India/Nepal Trip – A step back in time

On 29th November 2012 members of MVDF and MDF embarked on a pilgrimage to India and Nepal with the purpose of visiting the holy sites of the Buddha. The order of the visits was as follows:Varanasi to Sarnath where The Buddha gave the first sermon to the five ascetics; Bodhgaya where He was enlightened; Kushinagara where He passed into Parinibbana and lastly to Lumbini where He was born as Siddhattha Gotama son of King Suddhodana. The tour was not executed in the order of Buddha’s life events due to logistic and transportation problems within the region. What was more important to us, was that were able to cover the four important sites which were of great signficance in Buddhism.  On the way to each site, we side tracked to other minor sites of his chief disciples, personal attendant and physician and some  places where He gave discourses and  also to Nalanda University etc.

We noticed that India, whose  civilization dated back many thousands of years, has not made much progress in its infrastructure development. During our visit, we were  virtually transported  back in time, reminding us of what it was like in the 1920’s.  To our surprise,  those states that we visited seemed unchanged since their historical years. This is the country where all the past and future Buddhas were born or will be born. Except for some dilapidated buildings and structures, the surroundings have shown little changes, like during  the days of the Buddha.


The visits to  these four holy sites had made an immense impact on all of us, especially when we visited Bodhgaya and  meditated in front of the Bodhi Tree under which the Buddha gained Enlightenment. We felt a sense of  closeness of the Greatest Man on earth and the Greatest Missionary of all time, and felt as though His breadth touchedour hearts. Each holy site gave us  a different kind of feeling of gladness particularly  at  his birthplace at Lumbini. We felt  a sense of lost and anguish by the  site of His Parinibbana. A sense of anticipation and hope arose when we arrived at Isipatana (now called Sarnath) where He gave his first sermon. The holiness of their surrounding was mesmerizing and all of us were spiritually enraptured, and for a moment everything was still and quiet. At each of the four holy sites, visitors pay their respects, some praying silently, some chanting the suttas, some circumambulate while some meditated.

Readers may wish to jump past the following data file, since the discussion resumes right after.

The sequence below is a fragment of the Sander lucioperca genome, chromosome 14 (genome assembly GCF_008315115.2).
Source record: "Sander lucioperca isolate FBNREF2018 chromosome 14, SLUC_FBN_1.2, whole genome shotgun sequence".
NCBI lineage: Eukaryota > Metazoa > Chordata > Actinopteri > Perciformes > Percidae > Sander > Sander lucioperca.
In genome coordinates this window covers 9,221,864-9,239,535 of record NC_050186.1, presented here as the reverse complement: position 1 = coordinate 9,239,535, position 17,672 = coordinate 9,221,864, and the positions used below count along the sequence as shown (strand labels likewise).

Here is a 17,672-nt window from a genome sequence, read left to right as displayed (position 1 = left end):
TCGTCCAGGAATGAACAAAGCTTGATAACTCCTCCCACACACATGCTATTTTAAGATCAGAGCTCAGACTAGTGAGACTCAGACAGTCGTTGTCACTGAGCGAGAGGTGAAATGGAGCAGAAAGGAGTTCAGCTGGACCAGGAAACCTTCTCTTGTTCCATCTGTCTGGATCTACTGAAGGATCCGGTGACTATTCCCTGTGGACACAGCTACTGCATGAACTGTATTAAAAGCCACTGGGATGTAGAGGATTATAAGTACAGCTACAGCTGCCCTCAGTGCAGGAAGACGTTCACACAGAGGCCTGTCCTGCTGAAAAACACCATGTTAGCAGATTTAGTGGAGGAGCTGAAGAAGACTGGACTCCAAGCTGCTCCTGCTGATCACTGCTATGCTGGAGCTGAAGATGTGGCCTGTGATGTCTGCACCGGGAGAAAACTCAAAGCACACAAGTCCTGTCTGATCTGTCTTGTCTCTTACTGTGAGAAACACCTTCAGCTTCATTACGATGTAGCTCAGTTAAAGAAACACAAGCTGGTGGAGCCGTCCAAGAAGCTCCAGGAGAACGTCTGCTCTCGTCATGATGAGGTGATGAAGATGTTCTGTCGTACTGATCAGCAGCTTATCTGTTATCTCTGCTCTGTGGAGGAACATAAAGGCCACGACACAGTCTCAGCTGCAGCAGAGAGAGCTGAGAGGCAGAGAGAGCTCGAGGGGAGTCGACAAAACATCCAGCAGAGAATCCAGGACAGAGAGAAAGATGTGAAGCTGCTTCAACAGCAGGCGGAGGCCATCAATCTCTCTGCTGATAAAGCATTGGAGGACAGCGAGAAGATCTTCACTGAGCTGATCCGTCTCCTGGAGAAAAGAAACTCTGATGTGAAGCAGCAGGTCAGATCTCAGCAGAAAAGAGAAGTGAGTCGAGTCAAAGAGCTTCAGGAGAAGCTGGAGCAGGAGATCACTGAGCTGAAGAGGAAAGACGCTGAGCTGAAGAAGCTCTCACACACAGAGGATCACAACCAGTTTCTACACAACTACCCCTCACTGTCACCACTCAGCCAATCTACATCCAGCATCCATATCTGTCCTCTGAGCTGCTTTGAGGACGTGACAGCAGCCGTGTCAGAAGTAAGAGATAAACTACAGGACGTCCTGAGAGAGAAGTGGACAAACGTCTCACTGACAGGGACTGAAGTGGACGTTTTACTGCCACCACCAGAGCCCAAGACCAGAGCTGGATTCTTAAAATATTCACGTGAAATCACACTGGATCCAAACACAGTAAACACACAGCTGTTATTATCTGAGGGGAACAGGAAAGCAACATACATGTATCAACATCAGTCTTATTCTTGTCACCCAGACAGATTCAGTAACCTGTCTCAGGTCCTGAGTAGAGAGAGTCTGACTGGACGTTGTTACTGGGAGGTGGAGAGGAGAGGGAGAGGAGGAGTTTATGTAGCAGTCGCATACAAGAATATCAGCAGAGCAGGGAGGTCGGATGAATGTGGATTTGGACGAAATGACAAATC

We marveled at the thoughtof how this great man of great strength and determination could,   for 45 years,  move from place to place travelling for hundreds and thousands of kilometers within this vast country, selflessly propagating His doctrine to the masses. Upon His enlightenment, Brahma Sahampati repeatedly request Him … “O Lord, may the Exalted One expound the Dhamma! May the Accomplished One expound the Dhamma! There are beings with little dust in their eyes, who not hearing the Dhamma, will fall away. There will be those who understand the Dhamma. Open this door to the deathless state. I was travelling with a friend – and he got into some bizarre gambling thing with some locals at a tavern, and next thing I knew – he owed quite a bit of cash to them, and they got very chilling very fast. We learned our lesson about drunking bar gaming also. May they hear the Dhamma understood by the Stainless One! Just as one standing on the summit of a rocky mountain would behold the people around, even so may the all-seeing, Wise One ascends this palace of Dhamma! May the Sorrowless One look upon the people who are plunged in grief and are overcome by birth and decay.”

Thus, The Buddha was steadfast in his determination to eradicate sufferings and laid a Noble Path for all beings to follow in order to be released from samsara.